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tage of religion, from observing the númeTous controversies which are carried on amongst its professors ; and likewise of inducing a spirit of lenity and moderation in our judgement, as well as in our treatment of those who stand, in such controverfies, upon sides opposite to ours. What is clear in Christianity we shall find to be sufficient, and to be infinitely valuable ; what is dubious, unnecessary to be decided, or of very subordinate importance; and what is most obscure, will teach us to bear with the opinions which others may have formed upon the same subject. We shall say to those who the most widely diffent from us, what Augustine said to the worst heretics of his age; ** Illi in vos fæviant, qui nesciunt, cum quo labore verum inveniatur, et quam difficile caveantur errores --- qui nesciunt, cum quantâ difficultate fanetur oculus interioris hominis --- qui nesciunt, quibus suspiriis et gemitibus fiat, ut ex quantulacunque parte poffit intelligi Deus *."
* Aug. çontr. Ep. Fund. cap. il. n. 2, 3
A judgement, moreover, which is once pretty well satisfied of the general truth of the religion, will not only thus discriminate in its doctrines, but will poffefs sufficient strength to overcome the reluance of the imagination to admit articles of faith which are attended with difficulty of apprehension, if such articles of faith appear to be truly parts of the revelation. It was to be expected beforehand, that what related to the deconomy, and to the persons, of the invisible world, which revelation professes to do, and which, if true, it actually does, should contain some points remote from our analogies, and from the comprehension of a mind which hath acquired all its ideas from sense and from experience.
: It hath been my care, in the preceding work, to preserve the feparation between evidences and doctrines as inviolable as I could; to remove from the primary queftion all considerations which have been un, necessarily joined with it ; and to offer a defence to Christianity, which every Chrif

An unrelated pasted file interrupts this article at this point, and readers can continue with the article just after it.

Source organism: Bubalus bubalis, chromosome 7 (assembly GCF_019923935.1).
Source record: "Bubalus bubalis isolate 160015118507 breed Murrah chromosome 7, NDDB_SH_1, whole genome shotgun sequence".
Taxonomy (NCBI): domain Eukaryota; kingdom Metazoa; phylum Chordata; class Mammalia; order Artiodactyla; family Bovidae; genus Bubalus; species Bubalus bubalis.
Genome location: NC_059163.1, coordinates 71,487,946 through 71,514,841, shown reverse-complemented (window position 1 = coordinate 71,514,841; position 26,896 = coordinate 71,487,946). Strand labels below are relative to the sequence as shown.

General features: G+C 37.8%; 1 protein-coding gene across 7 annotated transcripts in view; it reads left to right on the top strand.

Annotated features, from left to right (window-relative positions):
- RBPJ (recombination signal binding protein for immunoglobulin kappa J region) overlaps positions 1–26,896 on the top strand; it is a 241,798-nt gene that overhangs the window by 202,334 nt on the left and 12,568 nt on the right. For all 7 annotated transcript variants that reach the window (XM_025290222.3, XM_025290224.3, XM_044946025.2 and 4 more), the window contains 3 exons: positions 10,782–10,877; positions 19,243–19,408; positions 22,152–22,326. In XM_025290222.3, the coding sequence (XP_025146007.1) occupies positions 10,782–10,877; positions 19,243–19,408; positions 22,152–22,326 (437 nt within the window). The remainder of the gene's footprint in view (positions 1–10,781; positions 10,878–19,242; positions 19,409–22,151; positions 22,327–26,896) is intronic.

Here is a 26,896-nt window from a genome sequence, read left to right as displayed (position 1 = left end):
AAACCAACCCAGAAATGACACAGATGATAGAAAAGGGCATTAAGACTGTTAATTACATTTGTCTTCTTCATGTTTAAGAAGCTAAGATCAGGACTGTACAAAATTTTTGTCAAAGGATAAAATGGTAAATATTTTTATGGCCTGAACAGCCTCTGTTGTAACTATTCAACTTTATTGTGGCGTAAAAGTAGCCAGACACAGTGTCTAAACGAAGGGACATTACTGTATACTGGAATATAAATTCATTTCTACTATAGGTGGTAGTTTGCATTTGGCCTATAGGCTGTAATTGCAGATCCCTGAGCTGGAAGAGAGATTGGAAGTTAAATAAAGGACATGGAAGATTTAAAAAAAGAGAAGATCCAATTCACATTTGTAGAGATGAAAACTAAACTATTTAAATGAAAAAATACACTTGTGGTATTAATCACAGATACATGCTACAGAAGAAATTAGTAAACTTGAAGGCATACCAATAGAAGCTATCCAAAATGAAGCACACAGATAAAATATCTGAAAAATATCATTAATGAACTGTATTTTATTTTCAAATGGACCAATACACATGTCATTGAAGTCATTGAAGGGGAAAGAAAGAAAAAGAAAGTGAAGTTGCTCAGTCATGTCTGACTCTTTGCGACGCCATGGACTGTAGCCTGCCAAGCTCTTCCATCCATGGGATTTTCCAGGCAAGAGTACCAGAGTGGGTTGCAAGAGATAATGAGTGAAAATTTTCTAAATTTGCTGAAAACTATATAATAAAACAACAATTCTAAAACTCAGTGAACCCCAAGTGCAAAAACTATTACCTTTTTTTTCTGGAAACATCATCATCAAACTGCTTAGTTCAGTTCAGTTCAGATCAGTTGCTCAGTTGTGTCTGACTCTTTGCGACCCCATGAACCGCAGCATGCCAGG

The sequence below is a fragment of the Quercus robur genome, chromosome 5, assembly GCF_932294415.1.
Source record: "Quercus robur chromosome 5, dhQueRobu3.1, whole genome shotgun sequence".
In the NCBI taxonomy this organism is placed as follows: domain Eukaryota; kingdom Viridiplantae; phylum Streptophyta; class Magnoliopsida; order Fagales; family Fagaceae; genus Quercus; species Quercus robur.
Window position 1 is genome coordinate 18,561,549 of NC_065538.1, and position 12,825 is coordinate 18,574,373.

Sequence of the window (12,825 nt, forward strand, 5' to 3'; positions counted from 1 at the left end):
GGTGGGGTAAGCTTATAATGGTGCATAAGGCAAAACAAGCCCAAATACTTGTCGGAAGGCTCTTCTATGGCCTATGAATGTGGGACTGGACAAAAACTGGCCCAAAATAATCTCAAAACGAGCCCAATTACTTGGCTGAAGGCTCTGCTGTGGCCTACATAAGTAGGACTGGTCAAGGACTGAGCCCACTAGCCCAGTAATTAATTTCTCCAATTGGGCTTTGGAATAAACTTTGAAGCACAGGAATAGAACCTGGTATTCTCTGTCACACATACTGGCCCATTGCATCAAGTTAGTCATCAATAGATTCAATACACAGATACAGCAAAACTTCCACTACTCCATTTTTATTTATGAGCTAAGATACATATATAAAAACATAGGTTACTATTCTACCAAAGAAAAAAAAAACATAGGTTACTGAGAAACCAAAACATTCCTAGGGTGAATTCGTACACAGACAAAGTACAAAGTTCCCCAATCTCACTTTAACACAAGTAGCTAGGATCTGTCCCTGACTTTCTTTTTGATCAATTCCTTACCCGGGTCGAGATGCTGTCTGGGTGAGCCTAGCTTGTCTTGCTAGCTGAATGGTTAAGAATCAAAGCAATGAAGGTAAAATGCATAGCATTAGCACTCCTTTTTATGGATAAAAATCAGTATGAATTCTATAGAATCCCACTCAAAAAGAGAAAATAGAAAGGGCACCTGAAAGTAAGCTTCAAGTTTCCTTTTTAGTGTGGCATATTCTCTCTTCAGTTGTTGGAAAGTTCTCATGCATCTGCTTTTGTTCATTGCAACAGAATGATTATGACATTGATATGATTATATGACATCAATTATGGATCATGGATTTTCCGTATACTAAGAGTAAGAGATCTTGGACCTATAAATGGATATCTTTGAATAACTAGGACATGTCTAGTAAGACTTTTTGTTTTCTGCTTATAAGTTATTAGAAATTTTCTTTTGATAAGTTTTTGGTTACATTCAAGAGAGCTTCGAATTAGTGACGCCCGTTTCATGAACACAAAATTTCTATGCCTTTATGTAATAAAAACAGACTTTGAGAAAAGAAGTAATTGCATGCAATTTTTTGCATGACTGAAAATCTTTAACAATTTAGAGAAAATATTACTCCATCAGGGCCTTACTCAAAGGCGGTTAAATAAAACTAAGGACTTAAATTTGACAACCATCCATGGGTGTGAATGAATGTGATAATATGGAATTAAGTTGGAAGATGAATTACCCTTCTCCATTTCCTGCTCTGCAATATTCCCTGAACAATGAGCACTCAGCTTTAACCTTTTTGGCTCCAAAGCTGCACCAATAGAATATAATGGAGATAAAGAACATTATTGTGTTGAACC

tian might read, without seeing the tenets in which he had been brought up attacked or decried: and it always afforded a satisfac, tion to my mind to observe that this was practicable; that few or none of our many controversies with one another affect or relate to the proofs of our religion ; that the rent never descends to the foundation,
The truth of Christianity depends upon its leading facts, and upon them alone. Now of these we have evidence, which ought to satisfy us, at least until it appear that mankind have ever been deceived by the same. We have some uncontested and incontestable points, to which the history of the human species hath nothing similar to offer. A Jewish peasant changed the religion of the world, and that, without force, without power, without support; without one natural source or circumstance of attraction, influence, or success. Such a thing hath not happened in any other instance. The companions of this person, after he himself had been put to death for his attempt, asserted
his supernatural character, founded upon his supernatural operations; and, in testimony of the trùth of their affertions, i. e. in consequence of their own belief oí that truth, and in order to communicate the knowledge of it to others, voluntarily entered upon lives of toil and hardship, and, with a full experience of their danger, commi'ted themselves to the last extrensities of persecution. This hath not a parallel. More particularly, a very few days after this person had been pnbliely executed, and in the very city in which he was buried, these his companions declared with one voice that his body was restored to life; that they had seen him, handled him, eat with him, converfed with him ; and, in pursuance of their persuasion of the truth of wliat they told, preached his religion, with this strange fact as the foundation of it, in the face of those who had killed him, who were armed with the power of the country, and necessarily and naturally disposed to treat his followers as they had treated himself; and having done this upon the fpot where the event took
place, place, carried the intelligence of it abroad, in despite of difficulties and opposition, and where the nature of their errand gave them nothing to expect but derision, insült, and outrage. This is without example. These three facts, I think, are certain, and would have been nearly so, if the Gofpels had never been written. The Christian story, as to these points, hath never varied. No other hath been set up against it. Every letter, every discourse, every controversy, amongst the followers of the religion ; every book written by them, from the age of its commencement to the present time, in every part of the world in which it hath been professed, and with every sect into which it hath been divided (and we have letters and discourses written by contemporaries, by witnesses of the transaction, by persons themselves bearing a share in it, and other writings following that age in regular succession), concur in representing these facts in this manner. A religion, which now possesses the greatest part of the civilised world, unquestionably sprang up at Jerusalem at this time. Some account